The New York Philharmonic: Don’t be incompetent!

A couple weeks ago I was at the New York Philharmonic. The conductor, critically-acclaimed Alan Gilbert, and the piano soloist, Emanuel Ax, “broke the fourth wall” and explained Schoenberg’s Piano Concerto to the audience before playing it. They described Schoenberg’s 12-tone technique for composing music as: the composer selects a range of 12 notes and must use each note at least once before being allowed to repeat. Gilbert described the 12-tone technique as as an “organizational rule” (“Algorithm!” I thought).

Then Gilbert went on to say (and I wrote this down) “The 12-tone technique has been mis-applied by lesser composers…Great composers are in control of technique.” (“Lesser data scientists!” I thought.)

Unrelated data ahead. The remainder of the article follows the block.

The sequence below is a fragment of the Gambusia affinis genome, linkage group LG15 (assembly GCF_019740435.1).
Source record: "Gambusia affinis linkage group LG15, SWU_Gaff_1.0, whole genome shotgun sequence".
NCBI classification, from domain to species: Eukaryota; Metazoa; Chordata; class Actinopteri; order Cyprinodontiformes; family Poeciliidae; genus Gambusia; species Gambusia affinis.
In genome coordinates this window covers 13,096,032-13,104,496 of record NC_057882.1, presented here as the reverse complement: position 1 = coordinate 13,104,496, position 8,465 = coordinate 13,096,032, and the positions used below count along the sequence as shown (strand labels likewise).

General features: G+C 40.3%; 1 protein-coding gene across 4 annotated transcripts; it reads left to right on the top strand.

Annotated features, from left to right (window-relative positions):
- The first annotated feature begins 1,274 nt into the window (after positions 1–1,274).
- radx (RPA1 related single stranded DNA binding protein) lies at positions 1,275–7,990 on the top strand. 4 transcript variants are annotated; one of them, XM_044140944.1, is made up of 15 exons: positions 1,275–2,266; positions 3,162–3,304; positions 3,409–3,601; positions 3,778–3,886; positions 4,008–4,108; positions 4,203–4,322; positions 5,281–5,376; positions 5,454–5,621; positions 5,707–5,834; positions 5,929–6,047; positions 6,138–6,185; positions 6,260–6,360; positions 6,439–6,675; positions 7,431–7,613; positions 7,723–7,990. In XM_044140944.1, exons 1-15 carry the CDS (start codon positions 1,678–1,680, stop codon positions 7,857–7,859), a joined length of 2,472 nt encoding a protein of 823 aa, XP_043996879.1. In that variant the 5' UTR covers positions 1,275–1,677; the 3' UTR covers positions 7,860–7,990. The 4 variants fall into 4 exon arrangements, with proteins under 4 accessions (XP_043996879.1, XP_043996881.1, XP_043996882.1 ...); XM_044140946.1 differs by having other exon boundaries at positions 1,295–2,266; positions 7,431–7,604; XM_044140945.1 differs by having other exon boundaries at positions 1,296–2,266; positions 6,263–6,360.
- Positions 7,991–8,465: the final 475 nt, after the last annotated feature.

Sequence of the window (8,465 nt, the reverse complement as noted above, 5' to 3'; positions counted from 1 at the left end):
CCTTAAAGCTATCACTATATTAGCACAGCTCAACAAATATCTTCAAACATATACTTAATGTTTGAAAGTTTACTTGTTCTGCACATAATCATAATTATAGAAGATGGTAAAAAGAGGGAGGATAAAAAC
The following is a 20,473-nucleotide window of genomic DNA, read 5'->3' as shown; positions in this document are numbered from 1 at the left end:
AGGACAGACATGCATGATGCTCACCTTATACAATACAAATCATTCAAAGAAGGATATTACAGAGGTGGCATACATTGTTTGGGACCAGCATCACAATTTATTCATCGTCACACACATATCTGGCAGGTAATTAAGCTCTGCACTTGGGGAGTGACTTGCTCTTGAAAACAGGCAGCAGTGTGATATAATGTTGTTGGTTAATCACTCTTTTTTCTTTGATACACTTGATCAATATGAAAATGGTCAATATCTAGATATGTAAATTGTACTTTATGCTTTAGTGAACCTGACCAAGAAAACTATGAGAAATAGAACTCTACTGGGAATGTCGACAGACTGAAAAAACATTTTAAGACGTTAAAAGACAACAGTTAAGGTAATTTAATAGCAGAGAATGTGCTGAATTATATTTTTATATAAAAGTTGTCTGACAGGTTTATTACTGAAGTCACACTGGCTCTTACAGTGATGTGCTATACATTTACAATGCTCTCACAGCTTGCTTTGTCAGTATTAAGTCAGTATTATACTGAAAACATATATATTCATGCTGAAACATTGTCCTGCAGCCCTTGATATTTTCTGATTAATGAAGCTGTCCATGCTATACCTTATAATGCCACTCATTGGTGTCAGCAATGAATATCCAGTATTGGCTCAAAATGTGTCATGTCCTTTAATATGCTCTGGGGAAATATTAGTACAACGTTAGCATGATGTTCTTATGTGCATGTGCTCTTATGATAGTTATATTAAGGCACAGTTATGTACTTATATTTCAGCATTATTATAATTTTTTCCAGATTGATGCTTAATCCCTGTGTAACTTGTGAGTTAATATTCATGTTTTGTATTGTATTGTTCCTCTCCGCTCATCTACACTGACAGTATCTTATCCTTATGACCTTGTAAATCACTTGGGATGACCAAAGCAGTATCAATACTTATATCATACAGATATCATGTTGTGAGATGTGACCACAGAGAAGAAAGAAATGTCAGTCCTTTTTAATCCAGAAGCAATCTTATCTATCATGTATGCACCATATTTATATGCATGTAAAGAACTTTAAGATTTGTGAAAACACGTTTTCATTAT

I took this all as an analogy for using machine learning algorithms. Don’t be incompetent! In the hands of lesser data scientists, the results will be unpleasant–“unpleasant” in the context of Data Science means anywhere from “meaningless” to “disastrous”. The heart of the problem of course is: no one thinks they’re incompetent.




  1. Just shared on Twitter. Great insight Rachel!

  2. “The heart of the problem of course is: no one thinks they’re incompetent.”

    That reminded me of this quote attributed to Charles Bukowski:

    “The problem with the world is that the intelligent people are full of doubts while the stupid ones are full of confidence.”

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